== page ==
Gaga: What I learned at General Mills is the importance of food safety. In Malawi, what I see is that we really don’t pay much attention to food safety. The good thing is that there are ways of doing it. I have learned about hazard analysis and critical control points (HAACP) and Good Manufacturing Practices – we have to put all these things into practice in Malawi.
I was amazed to see a good number of ingredients processed from corn. In Malawi, we only process corn into “nsima,” a thick porridge, and eat it with sauce (usually made from vegetable or meat). I saw vegetable oil being made into different products. In Malawi, we only crush oilseeds into crude oil and sometimes we refine it – that’s all. At General Mills and Cargill, I saw a great diversity of processed products compared to Malawi. I learned that diversified ingredients or products can be made from a single primary agricultural product by applying science and technology.
Another area that I have learned about is the importance of research and development. I think we could put financial resources into this area. In Malawi, nobody is actually doing any research in food. They say it’s a waste of time, which is why the processed food industry in Malawi constantly produces the same products. In the U.S., innovation is king. And that’s an area that we need to push back home.
The other area is management. The style of management in General Mills and Cargill is totally different from the style in Malawi – it’s open to everyone. People work in teams and you can’t always tell who is the senior person. The management style in Malawi focuses on the individual above everyone else. That is quite contrary to what I’ve seen in the United States. Based on my experience in the United States, maybe the culture and management style in Malawi is also a barrier for us.
A final lesson I have learned is that we put less emphasis on marketing and markets in Malawi. Many food processors are dependent on the World Food Programme (WFP) and prefer to sell to WFP or the government. Food processors don’t want to come up with a better product and they are not doing market research. They are not doing any product branding – what can I do with my product? Where can I sell it? Those, to me, are key things which I’ll be taking with me from my time with General Mills and Cargill.
Q: How can food processing play a role in improving nutrition?
Gaga: Food should be available and accessible to everyone, and it should also be affordable. The only way we can do this is through food processing. We know that unpreserved agricultural products have a shorter shelf life than preserved agricultural products. Unpreserved agricultural products are seasonal in nature and perishable. It’s only through food processing that we make the food available throughout the year. When you process the foods, you can enrich them with vitamins and minerals. You can add value by adding nutrients which are not normally available in the diet of the local community. You can use the food in the treatment or the prevention of malnutrition — a common problem in Malawi.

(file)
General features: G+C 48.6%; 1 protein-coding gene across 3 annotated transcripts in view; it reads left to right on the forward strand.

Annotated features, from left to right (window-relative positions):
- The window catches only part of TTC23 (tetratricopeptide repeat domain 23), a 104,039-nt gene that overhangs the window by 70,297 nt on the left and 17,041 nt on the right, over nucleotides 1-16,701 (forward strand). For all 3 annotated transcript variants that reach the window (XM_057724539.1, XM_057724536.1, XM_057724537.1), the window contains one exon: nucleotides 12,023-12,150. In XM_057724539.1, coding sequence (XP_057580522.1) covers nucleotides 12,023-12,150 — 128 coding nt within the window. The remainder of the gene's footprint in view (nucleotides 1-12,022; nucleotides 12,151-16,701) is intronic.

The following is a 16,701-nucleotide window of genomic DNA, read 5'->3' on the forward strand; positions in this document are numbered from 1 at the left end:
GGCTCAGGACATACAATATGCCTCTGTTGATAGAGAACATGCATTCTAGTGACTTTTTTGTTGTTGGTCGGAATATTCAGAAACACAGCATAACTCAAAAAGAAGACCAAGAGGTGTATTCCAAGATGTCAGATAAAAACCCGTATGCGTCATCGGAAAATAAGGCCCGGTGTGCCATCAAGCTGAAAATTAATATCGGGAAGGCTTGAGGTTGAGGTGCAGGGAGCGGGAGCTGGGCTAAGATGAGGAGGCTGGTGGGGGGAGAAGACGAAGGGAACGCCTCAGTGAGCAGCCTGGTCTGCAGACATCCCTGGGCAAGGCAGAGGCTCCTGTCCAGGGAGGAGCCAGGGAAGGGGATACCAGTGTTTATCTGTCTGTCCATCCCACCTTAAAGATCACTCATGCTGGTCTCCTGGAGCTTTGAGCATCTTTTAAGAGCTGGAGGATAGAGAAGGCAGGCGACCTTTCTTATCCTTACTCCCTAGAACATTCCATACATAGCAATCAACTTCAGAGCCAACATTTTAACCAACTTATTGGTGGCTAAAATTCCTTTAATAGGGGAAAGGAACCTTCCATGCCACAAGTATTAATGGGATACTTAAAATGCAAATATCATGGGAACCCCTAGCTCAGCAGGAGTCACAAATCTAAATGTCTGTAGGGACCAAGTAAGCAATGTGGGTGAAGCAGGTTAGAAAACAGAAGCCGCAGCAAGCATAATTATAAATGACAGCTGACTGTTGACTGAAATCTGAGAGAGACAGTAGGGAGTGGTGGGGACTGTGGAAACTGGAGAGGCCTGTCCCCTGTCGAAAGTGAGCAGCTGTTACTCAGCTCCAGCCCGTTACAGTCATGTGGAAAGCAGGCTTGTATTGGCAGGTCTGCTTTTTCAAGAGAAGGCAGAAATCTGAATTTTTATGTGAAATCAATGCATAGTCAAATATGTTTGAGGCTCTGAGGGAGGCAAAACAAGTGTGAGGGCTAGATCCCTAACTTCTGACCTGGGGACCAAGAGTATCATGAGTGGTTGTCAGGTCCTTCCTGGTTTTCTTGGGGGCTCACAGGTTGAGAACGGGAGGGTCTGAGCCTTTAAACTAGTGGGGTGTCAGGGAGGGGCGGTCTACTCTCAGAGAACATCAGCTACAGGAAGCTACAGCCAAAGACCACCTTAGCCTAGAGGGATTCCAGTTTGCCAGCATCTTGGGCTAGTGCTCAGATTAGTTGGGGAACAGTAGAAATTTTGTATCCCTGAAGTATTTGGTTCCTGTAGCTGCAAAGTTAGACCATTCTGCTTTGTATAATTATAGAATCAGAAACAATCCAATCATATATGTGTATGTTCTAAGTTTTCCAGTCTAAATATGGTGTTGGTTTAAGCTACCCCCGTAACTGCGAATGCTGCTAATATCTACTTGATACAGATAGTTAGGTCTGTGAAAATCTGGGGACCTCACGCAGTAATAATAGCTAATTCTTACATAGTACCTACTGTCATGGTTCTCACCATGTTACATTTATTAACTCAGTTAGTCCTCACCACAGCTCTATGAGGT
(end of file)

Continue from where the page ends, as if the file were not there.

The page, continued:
Q: How can the work of Partners in Food Solutions (PFS) help to improve the livelihoods of smallholder farmers?
Gaga: The objective of PFS really is to help the smallholder farmers. And the only way that smallholder farmers can be helped is to empower them. PFS empowers local smallholder farmers by strengthening the processors that buy their produce. If PFS is helping the food processor, then it is going to buy more from the local farmers. If the food processor is buying more from the local smallholder farmer then the farmers are going to generate more income. The extra income the farmer produces may be used to help improve their family’s nutrition and food security.
PFS is also creating employment with its work. In the rural areas of Malawi, growing the raw materials for food processing can generate new opportunities to employ people. This creates more employment, impacting Malawi’s general economy, which has quite high unemployment. We want both processors and farmers to view agro-processing as a business and work to improve their bottom line and improve their profit.